Germany's Transport Ministry and Federal Motor Transport Authority are after VW's Porsche division, Bloomberg News says. Porsche allegedly engaged in its own emissions-testing cheating efforts, programming some cars to reduce emissions when the lack of steering movement indicates that the car may be in the process of being tested. A Porsche spokesman denied the accusation to Bloomberg, and said the company is cooperating with the probe.
Meanwhile, Volkswagen, which has been subject to $19 billion in fines and levies (and counting) after programming about 11 million of its diesel vehicles to cheat emissions-testing systems, continues to receive more flack in South Korea. That country, which has already fined the automaker about $15 million over the issue, may fine the company another $32 million for alleged false advertising of its vehicles' fuel-economy figures, according to Reuters. South Korea is also pursuing criminal charges against five current and ex-VW executives.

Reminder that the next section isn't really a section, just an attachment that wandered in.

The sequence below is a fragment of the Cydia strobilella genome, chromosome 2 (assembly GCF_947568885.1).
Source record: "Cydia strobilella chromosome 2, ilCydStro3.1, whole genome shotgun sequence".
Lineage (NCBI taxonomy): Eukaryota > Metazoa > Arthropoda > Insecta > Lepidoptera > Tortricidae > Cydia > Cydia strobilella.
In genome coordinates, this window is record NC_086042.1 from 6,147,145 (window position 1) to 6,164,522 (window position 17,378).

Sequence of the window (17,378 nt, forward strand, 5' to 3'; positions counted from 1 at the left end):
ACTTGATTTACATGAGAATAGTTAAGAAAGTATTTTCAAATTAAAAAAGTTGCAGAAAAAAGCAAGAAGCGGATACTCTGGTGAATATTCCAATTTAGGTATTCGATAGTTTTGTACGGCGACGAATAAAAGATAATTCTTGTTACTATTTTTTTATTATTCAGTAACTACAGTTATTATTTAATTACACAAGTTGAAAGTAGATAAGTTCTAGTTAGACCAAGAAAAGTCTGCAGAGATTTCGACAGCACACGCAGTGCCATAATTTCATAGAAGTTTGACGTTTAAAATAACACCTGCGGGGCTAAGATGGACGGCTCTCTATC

Finally, in the all-blame-rolls-downhill-category, the European Union is now taking seven of its member countries to task for what it says is insufficient oversight of the emissions-testing process for their new vehicles, Reuters said in a separate article. The EU may take legal action against Germany, Spain, Luxembourg, Czech Republic, Lithuania, Greece, and — of course — Great Britain. So far, officials with both Germany and Great Britain defended their policies